Many individuals pursuing renunciation request that a U.S.-trained and licensed attorney accompany them to the interview. This is possible at the discretion of the individual embassy or consulates. At minimum, consulting with U.S. counsel before an exit interview will help avoid legal traps and make what can be an intense, emotional event less so.

In the end, renouncing U.S. citizenship requires careful consideration. U.S. immigration and tax pitfalls are scattered throughout the process, so both understanding the repercussions of renouncing and proceeding carefully are imperative to a smooth departure from the U.S. club and its membership fees.

***

Moodys Gartner will be hosting a free webinar on March 30 for those who would like to find out more about the pros and cons of renouncing, and whether or not it may be the right decision for them. If you would like to attend, we'd be happy to answer your questions, but would ask that you please register in advance.

Moodys Gartner Tax Law is only about tax. It is not an add-on service, it is our singular focus. Our Canadian and US lawyers and Chartered Accountants work together to develop effective tax strategies that get results, for individuals and corporate clients with interests in Canada, the US or both. Our strengths lie in Canadian and US cross-border tax advisory services, estate planning, and tax litigation/dispute resolution. We identify areas of risk and opportunity, and create plans that yield the right balance of protection, optimization and compliance for each of our clients' special circumstances.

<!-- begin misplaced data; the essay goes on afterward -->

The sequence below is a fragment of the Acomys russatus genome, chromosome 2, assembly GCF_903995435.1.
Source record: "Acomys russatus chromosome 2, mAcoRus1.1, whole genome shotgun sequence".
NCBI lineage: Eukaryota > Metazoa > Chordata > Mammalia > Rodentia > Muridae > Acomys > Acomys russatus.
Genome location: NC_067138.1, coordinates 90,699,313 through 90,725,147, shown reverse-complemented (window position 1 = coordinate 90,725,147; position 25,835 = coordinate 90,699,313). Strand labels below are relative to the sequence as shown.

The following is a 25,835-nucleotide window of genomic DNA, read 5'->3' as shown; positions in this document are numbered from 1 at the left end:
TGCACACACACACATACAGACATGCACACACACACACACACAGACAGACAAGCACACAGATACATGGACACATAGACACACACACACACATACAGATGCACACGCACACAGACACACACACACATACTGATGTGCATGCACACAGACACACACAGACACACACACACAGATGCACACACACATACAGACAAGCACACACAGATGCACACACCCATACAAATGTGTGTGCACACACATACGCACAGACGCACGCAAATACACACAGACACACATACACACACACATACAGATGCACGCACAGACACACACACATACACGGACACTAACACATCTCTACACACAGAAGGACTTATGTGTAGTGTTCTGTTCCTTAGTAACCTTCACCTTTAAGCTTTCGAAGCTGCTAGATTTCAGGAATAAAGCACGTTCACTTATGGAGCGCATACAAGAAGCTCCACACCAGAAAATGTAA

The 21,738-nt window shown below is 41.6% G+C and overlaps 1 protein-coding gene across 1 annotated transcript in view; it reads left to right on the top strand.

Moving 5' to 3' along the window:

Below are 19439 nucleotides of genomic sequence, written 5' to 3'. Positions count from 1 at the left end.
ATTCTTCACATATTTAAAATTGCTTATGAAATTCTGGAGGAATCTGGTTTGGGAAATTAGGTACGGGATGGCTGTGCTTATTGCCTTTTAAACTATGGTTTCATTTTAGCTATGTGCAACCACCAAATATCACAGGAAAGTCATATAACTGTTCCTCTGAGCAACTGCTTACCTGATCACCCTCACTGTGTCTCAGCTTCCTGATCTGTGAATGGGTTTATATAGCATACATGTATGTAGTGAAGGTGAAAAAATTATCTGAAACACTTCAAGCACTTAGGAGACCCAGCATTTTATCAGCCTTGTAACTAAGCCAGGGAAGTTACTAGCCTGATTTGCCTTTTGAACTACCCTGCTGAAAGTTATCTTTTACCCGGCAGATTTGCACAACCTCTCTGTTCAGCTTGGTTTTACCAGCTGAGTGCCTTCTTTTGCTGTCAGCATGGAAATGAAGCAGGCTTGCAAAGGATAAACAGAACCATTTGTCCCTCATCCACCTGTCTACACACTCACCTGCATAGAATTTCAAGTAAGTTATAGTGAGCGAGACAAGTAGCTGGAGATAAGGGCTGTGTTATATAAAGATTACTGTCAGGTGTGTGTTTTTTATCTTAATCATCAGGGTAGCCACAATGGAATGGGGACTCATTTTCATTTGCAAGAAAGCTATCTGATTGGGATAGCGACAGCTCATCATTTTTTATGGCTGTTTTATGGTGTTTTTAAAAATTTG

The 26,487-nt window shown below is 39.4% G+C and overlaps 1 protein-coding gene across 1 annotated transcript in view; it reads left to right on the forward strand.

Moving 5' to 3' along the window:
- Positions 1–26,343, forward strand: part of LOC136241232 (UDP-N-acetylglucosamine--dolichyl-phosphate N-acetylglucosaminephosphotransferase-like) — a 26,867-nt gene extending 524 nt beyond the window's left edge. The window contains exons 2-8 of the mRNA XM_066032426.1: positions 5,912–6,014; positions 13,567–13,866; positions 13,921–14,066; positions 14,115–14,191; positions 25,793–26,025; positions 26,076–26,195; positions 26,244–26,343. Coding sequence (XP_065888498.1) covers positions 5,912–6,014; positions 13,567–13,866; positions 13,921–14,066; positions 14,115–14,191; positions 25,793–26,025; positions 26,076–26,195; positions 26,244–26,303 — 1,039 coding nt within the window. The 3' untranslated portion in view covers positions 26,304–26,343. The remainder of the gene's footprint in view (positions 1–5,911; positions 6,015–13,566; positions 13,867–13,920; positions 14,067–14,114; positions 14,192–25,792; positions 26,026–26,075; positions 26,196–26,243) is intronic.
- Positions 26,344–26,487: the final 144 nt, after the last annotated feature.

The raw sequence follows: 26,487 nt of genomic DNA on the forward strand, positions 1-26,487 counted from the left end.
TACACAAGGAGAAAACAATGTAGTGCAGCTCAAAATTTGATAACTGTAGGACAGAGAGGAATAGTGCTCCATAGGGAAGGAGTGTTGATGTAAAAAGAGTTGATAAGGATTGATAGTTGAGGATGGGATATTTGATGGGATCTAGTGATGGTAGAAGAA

The content of this article is intended to provide a general guide to the subject matter. Specialist advice should be sought about your specific circumstances.

To print this article, all you need is to be registered on Mondaq.com.

Click to Login as an existing user or Register so you can print this article.

Authors
Events from this Firm
18 Oct 2017, Webinar, Calgary, Canada

The “consultation period” for the July 18, 2017 Canadian private corporation tax proposals ended on October 2, 2017. Where do practitioners and their clients go from here?

19 Oct 2017, Seminar, Ottawa, Canada

On Thursday, October 19, 2017, Moodys Gartner Tax Law will present a complimentary seminar on the main topics of interest in consideration of renouncing your US citizenship.

20 Oct 2017, Seminar, Hamilton, Canada

On July 1, 2014, the US’s Foreign Account Tax Compliance Act (FATCA) went into effect, and as a result, it will become increasingly difficult to renounce your US citizenship for the “right reasons” and avoid any negative consequences.

 
In association with
Related Video
Up-coming Events Search
Tools
Print
Font Size:
Translation
Channels
Mondaq on Twitter
 
Register for Access and our Free Biweekly Alert for